From refusal to engagement: Chinese contributions to peacekeeping in Africa

Zhengyu Wu*, Ian Taylor

*Corresponding author for this work

Research output: Contribution to journalArticlepeer-review

23 Citations (Scopus)


China has, in the past decade or so, emerged as an important contributor to United Nations (UN) peacekeeping operations, with Chinese peacekeepers serving in places as diverse as the Democratic Republic of Congo (DRC), Liberia and Sudan. Indeed, China currently sends more peacekeeping troops abroad than any other permanent member of the UN Security Council. This is a major development in Sino-African relations. China's stance on peace operations is closely tied to its attitude on state sovereignty and this limits the type of interventions that Beijing is prepared to sanction vis-a-vis its role in peacekeeping missions. Yet it appears that Chinese policy in this regard is evolving. This study discusses why and how China's role in peacekeeping in Africa has played out and the likely directions this is to take in the future.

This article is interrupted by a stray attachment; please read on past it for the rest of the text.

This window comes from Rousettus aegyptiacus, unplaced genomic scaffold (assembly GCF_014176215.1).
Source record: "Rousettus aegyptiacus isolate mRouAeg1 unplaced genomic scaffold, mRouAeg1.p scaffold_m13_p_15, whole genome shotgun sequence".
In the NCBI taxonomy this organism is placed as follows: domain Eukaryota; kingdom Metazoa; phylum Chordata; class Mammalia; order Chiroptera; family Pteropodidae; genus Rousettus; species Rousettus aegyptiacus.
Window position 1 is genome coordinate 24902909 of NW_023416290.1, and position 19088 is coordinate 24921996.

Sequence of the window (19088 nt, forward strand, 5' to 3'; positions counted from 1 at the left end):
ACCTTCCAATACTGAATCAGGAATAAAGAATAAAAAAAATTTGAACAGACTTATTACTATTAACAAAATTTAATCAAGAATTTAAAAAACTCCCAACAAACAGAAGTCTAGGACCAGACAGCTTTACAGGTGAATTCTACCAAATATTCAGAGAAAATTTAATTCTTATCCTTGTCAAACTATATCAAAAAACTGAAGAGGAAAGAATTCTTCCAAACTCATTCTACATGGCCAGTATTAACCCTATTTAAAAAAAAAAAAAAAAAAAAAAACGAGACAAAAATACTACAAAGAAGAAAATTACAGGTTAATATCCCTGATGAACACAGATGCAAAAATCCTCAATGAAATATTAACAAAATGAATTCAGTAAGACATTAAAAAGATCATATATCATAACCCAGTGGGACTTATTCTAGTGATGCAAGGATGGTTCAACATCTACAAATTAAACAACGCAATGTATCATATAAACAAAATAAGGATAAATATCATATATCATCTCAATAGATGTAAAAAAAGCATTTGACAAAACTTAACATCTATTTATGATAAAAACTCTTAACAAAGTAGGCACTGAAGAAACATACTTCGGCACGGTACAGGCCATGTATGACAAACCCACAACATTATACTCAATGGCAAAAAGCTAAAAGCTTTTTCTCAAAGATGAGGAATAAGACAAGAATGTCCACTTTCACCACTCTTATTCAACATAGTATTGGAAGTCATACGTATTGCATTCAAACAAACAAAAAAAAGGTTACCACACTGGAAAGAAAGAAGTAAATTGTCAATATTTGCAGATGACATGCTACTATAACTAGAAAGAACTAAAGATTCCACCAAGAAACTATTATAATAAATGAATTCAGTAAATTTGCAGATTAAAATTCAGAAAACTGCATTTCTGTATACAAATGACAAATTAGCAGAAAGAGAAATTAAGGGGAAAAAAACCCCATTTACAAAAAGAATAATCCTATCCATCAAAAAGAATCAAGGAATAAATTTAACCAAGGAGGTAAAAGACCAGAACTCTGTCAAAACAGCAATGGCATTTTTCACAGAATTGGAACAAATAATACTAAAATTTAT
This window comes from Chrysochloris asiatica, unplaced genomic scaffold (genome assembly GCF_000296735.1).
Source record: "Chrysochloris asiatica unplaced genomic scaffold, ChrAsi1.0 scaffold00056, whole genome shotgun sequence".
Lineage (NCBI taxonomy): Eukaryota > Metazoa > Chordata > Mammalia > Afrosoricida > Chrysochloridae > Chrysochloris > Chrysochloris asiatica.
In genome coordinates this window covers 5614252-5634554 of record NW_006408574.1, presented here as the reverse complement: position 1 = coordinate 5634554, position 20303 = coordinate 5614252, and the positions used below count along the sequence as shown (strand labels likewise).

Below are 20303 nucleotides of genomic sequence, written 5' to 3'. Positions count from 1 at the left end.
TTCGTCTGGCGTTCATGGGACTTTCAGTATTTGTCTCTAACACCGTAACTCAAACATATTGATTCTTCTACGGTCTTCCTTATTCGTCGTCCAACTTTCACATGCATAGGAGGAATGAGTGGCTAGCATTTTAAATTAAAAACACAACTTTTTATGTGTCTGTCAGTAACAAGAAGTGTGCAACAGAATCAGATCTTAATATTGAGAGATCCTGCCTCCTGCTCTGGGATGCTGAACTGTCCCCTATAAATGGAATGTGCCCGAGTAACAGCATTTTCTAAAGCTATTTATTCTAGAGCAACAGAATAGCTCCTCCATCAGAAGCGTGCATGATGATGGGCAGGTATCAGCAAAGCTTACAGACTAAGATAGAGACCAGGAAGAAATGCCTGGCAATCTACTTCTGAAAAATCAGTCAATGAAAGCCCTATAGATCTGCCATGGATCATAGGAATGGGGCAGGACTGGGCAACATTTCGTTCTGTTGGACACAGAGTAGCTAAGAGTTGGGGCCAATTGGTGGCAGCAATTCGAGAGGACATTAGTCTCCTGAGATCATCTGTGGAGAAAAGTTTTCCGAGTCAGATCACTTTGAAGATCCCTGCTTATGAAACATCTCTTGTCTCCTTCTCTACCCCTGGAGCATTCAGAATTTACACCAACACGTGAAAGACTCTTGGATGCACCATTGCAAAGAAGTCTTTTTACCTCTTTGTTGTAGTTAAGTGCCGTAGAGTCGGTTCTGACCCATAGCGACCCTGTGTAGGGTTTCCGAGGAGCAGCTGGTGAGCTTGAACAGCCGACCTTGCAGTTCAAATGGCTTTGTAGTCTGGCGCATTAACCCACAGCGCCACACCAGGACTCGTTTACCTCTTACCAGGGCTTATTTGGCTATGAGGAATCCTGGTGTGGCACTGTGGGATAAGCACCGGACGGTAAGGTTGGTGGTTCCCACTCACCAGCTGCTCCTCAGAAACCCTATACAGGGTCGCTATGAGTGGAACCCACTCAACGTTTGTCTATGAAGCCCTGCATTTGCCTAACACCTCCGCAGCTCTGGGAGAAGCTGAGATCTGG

Original languageEnglish
Pages (from-to)137-154
Number of pages18
JournalJournal of Contemporary African Studies
Issue number2
Publication statusPublished - 1 Apr 2011


  • norms
  • peacekeeping
  • Sino-African relations
  • sovereignty


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